Boys Scouts Allows Gay Leaders, Exempts Religious Councils
July 28, 2015 Mark Hrywna
Barely two years after voting to allow openly gay youth members, Boy Scouts of America (BSA) removed a national restriction on openly gay adult leaders and employees. The National Executive Board ratified a resolution on Monday, with some 79 percent of its 71 members who were present and voting, in favor of it.
The resolution comes weeks after BSA’s Executive Committee recommended ratification and becomes effective immediately. Chartered organizations will continue to select their adult leaders and the change allows religious-chartered organizations to choose adult volunteer leaders based on religious criteria, including matters of sexuality. The change allows members and parents to “select local units, chartered to organizations with similar beliefs, that best meet the needs of their families.”
In May 2013, the National Executive Board voted to allow openly gay members, effective January 2014, but a ban on openly gay adult leaders and employees remained. That vote carried with 61 percent of the board in favor.
“As I said during our national annual meeting in May, due to the social, policy and legal changes taking place in our country — and in our movement — I do not believe that the adult leadership policy could be sustained,” said National President Robert M. Gates, a former U.S. defense secretary, via a video posted on Boy Scouts’ website after the vote. “Any effort to do so was going to inevitably to result in simultaneous legal battles, in multiple jurisdictions, and at staggering cost,” he said.
Monday’s vote brought to a close an investigation by the New York Attorney General’s Civil Rights Bureau into membership and hiring policies of BSA. The Greater New York Councils hired an openly gay adult Scout leader in February. As part of a settlement, BSA agreed to eliminate the standard nationally, develop guidelines to implement its new leadership standard, and ensure compliance with anti-discrimination laws going forward. In another case last year, BSA revoked the charter of a Seattle affiliate after the group refused to remove an openly gay Scoutmaster from a leadership position.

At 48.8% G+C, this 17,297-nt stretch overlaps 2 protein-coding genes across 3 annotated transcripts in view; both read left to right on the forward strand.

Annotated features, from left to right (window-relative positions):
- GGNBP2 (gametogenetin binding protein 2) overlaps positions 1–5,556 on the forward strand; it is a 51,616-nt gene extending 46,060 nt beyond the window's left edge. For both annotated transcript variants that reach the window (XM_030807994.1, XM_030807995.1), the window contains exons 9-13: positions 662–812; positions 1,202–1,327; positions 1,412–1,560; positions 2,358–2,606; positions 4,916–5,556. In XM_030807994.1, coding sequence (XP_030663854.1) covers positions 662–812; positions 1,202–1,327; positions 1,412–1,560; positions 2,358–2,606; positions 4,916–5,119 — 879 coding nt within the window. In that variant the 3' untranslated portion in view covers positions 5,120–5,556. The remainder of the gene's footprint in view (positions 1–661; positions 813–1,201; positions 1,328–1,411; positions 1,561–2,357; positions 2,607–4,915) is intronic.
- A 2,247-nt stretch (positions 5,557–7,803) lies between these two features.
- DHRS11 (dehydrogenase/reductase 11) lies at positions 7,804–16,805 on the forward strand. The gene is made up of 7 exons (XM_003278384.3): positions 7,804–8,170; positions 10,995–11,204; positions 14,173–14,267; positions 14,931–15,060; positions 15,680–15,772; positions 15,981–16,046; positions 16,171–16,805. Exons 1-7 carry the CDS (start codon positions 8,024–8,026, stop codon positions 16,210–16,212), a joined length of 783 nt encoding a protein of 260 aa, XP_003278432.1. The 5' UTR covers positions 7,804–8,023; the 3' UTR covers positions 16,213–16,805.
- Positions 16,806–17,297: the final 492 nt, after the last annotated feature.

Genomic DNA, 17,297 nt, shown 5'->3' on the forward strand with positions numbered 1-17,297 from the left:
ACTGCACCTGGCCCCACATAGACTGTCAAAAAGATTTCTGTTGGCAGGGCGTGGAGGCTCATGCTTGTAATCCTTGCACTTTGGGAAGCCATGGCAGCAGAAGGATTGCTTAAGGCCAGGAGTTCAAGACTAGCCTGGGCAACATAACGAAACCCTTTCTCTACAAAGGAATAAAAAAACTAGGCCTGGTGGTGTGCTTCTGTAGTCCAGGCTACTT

The latest policy change by the 105-year-old organization brought cheers from some and consternation from others.
Scouts for Equality, a national organization of current and former Boy Scouts that campaigned the last three years to change the BSA policy, hailed what it called a historic vote. “While we still have some reservations about individual units discriminating against gay adults, we couldn’t be more excited about the future of Scouts. We look forward to collaborating with our supporters, progressive faith partners, allied nonprofit organizations, and the Boy Scouts of America, to ensure a fully inclusive Scouting movement,” said Zach Wahls, executive director of Scouts for Equality.
In effect, Boy Scout units sponsored by churches will have the right to continue discriminating against gay adults on troop-by-troop basis, the organization said. Units sponsored by secular organizations will not be allowed to discriminate.
The Church of Jesus Christ of Latter-day Saints, the largest sponsor of Boy Scouts councils, issued a statement describing itself as troubled by the vote and promised to examine its association with Scouting when its leadership resumes its regular schedule of meetings next month. The Salt Lake City, Utah-based organization had requested a delay on the vote because members of its governing councils do not meet in July.
“The church has always welcomed all boys to its Scouting units regardless of sexual orientation. However, the admission of openly gay leaders is inconsistent with the doctrines of the Church and what have traditionally been the values of the Boy Scouts of America,” according to the statement. “As a global organization with members in 170 countries, the Church has long been evaluating the limitations that fully one-half of its youth face where Scouting is not available. Those worldwide needs combined with this vote will be carefully reviewed by the leaders of the Church in the weeks ahead.”
Likewise, the Southern Baptist Convention (SBC) issued a statement expressing “consummate sadness” that “this once-vibrant organization continues to cave to social pressure, compromising its long-held, constitutionally-protected tenants.”
“The best way to allow BSA to continue to focus on its mission and preserve its core values was to address the issue and set our own course. And that’s what we’ve done,” Gates said. “For far too long, this issue has divided and distracted us. Now it’s time to unite behind our shared belief in the extraordinary power of scouting to be a force for good in the community and in lives of their youth members.”